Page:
Until the last two years, it has been illegal in the United States to make remittances to any Cuban nationals. The United States put an embargo in place as a sanction against Cuba in the 1960s, which was intended to make U.S. dollars inaccessible to the Cuban government. The embargo included a freeze on Cuban assets in the United States, regardless of whether the assets were owned by the government or a private individual. If a Cuban national had any ownership interest in property in the United States, the property was blocked from being transferred. These accounts are called “Cuban Blocked Accounts.” Also, once the sanctions were in place, if a person subject to the jurisdiction of the United States made a remittance to a Cuban national, then he or she would face severe criminal penalties. However, in 2009, President Obama removed certain restrictions affecting relationships between individuals residing in the United States and those residing in Cuba. These policy changes have made it possible to make remittances to Cuban nationals during a person’s lifetime, as well as remittances in the form of an inheritance, subject to certain restrictions.
Among President Obama’s new policies is one that allows a person subject to the jurisdiction of the United States to make a remittance to a Cuban national who is a close relative. “Close relative” is defined in 31 C.F.R. § 515.339 as “any individual related to that person by blood, marriage, or adoption, who is no more than three generations removed from that person or from a common ancestor with that person.” The Code explains that included among close relatives would be your mother’s first cousin, and your husband’s great grandson, but not your daughter’s father-in-law. The remittance cannot be made to a close relative who is defined as a “prohibited official of the Government of Cuba,” or a “prohibited member of the Cuban Communist Party.” See 31 C.F.R. § 515.570.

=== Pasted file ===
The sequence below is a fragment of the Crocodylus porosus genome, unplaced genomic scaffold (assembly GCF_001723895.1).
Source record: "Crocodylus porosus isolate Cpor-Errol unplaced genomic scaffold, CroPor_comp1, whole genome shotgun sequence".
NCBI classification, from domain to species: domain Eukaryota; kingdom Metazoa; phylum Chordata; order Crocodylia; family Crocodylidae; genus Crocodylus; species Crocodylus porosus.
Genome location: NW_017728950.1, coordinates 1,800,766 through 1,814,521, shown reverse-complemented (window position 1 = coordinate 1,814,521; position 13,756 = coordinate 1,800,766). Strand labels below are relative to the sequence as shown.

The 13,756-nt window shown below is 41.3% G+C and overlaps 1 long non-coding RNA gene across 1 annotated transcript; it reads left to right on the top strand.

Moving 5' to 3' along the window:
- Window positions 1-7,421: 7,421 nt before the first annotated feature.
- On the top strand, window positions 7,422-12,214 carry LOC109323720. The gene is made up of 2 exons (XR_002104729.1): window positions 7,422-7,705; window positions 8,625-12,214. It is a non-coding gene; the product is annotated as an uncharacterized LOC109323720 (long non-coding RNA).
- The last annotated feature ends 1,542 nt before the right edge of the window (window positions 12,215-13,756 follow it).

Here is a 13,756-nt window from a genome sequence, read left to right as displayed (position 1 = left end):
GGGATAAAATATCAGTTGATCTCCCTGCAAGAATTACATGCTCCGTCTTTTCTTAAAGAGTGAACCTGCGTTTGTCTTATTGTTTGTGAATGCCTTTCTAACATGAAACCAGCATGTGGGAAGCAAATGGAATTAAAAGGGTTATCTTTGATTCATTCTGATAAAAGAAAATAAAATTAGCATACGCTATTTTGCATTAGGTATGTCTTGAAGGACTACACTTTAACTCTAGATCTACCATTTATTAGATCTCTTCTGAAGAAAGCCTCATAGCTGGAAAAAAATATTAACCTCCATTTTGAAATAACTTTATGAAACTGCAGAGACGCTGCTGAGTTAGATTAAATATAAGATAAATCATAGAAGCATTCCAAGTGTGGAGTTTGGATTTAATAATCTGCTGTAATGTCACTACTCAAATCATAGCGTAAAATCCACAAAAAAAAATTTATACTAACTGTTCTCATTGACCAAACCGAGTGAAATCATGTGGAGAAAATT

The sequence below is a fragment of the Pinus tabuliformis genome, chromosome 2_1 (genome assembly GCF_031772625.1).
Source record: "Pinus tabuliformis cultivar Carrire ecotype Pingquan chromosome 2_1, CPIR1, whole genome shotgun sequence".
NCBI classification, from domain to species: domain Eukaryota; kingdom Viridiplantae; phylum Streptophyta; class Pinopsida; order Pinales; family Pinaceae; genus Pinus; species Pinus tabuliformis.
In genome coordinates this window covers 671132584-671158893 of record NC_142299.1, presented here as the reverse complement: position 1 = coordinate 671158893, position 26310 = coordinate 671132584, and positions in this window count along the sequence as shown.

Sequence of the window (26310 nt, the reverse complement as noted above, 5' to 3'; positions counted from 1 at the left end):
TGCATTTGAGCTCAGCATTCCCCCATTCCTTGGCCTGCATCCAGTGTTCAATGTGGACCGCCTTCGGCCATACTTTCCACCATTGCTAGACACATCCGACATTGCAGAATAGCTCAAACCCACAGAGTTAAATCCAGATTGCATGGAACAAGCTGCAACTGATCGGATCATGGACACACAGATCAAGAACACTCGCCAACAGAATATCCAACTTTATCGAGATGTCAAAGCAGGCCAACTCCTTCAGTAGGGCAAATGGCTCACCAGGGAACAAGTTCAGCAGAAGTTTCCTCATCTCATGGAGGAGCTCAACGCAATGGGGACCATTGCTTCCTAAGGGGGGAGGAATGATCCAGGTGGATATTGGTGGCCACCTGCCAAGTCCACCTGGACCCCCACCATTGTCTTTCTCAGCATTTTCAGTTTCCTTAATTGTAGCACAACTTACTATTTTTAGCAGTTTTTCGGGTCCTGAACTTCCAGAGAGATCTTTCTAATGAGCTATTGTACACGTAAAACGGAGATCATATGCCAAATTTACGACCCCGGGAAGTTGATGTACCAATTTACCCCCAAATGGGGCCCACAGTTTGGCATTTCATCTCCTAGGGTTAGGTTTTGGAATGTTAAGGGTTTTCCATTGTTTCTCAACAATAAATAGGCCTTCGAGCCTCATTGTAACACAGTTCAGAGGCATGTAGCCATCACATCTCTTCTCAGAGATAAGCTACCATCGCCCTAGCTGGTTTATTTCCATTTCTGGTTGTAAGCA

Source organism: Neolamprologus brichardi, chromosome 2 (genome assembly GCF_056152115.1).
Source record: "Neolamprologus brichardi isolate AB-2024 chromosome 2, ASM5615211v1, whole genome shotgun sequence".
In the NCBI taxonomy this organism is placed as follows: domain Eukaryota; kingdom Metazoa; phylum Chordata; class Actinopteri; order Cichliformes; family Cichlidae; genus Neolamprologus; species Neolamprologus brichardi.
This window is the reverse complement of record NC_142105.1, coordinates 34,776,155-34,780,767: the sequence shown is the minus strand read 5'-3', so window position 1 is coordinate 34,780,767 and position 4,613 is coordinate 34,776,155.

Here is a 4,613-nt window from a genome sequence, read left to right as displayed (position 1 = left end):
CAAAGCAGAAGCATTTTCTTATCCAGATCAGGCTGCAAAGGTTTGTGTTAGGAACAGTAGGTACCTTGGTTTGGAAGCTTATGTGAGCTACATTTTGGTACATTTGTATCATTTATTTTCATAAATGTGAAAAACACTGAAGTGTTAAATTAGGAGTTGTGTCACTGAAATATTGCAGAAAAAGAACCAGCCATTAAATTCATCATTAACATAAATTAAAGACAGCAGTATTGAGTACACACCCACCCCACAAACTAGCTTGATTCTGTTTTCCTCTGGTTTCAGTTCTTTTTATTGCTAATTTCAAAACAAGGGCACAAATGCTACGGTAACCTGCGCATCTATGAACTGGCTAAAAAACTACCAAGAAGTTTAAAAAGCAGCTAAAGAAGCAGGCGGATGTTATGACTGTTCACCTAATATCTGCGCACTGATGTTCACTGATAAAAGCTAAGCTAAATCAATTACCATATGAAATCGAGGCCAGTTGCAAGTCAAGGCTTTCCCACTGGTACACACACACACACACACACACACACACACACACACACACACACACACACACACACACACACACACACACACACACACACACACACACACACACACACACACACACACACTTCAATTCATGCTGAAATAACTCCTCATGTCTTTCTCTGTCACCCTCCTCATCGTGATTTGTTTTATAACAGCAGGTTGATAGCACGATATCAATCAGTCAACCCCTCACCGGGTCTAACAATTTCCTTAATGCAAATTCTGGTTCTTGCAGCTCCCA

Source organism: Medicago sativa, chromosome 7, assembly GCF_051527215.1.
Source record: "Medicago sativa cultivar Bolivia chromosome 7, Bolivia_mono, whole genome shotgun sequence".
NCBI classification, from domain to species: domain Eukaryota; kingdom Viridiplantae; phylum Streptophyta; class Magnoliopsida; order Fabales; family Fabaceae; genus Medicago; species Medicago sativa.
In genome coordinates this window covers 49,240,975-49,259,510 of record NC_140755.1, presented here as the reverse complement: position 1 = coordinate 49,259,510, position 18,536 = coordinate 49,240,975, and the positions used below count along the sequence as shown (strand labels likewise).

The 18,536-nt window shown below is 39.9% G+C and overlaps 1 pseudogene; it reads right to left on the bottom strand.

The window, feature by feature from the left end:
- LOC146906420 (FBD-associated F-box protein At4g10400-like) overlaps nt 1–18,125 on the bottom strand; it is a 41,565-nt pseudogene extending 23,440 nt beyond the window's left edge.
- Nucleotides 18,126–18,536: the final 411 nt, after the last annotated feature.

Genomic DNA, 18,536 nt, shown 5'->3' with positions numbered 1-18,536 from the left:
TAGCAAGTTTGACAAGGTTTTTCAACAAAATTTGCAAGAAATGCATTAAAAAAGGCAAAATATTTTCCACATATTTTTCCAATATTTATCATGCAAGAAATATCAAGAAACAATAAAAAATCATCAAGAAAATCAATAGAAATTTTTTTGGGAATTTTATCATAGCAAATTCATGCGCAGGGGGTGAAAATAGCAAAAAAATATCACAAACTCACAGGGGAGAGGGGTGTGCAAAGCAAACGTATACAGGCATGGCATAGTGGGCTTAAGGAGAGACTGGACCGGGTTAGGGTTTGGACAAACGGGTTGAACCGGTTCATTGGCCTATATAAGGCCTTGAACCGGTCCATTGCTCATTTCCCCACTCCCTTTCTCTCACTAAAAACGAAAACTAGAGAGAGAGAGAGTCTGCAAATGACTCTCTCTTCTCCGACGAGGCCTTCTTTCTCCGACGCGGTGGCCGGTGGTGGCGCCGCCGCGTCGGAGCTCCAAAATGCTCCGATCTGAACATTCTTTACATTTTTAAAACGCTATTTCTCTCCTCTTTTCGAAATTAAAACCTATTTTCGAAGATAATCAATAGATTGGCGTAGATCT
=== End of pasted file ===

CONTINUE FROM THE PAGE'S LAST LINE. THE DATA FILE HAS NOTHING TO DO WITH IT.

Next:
Although remittances during a person’s lifetime cannot exceed $500.00 every three months from a non-Cuban Blocked Account, there can be an unlimited remittance to a Cuban national of money held in a blocked account, either through a valid testamentary disposition, intestate succession, or payment from a life insurance policy or annuity contract triggered by the death of the policy or contract holder. See 31 C.F.R. § 515.570.
In order to benefit from this policy change, a permanent resident of the United States must apply for a license in order to unblock assets in the blocked estate. If a license is not applied for and obtained, then any transactions involving the administration of a blocked estate are prohibited under 31 C.F.R. § 515.407. If a license is obtained, then actions that may be taken include the appointment of the personal representative, collection and preservations of assets, payment of funeral expenses and administration expenses, and transfer of title.
The Eleventh Judicial Circuit has developed special procedures in order to handle the administration of a blocked estate. If you or someone you know has an interest in a Blocked Cuban Account, please do not hesitate to contact the law offices of Chepenik Trushin LLP. The attorneys at Chepenik Trushin are ready, willing and able to assist with your personal estate planning needs.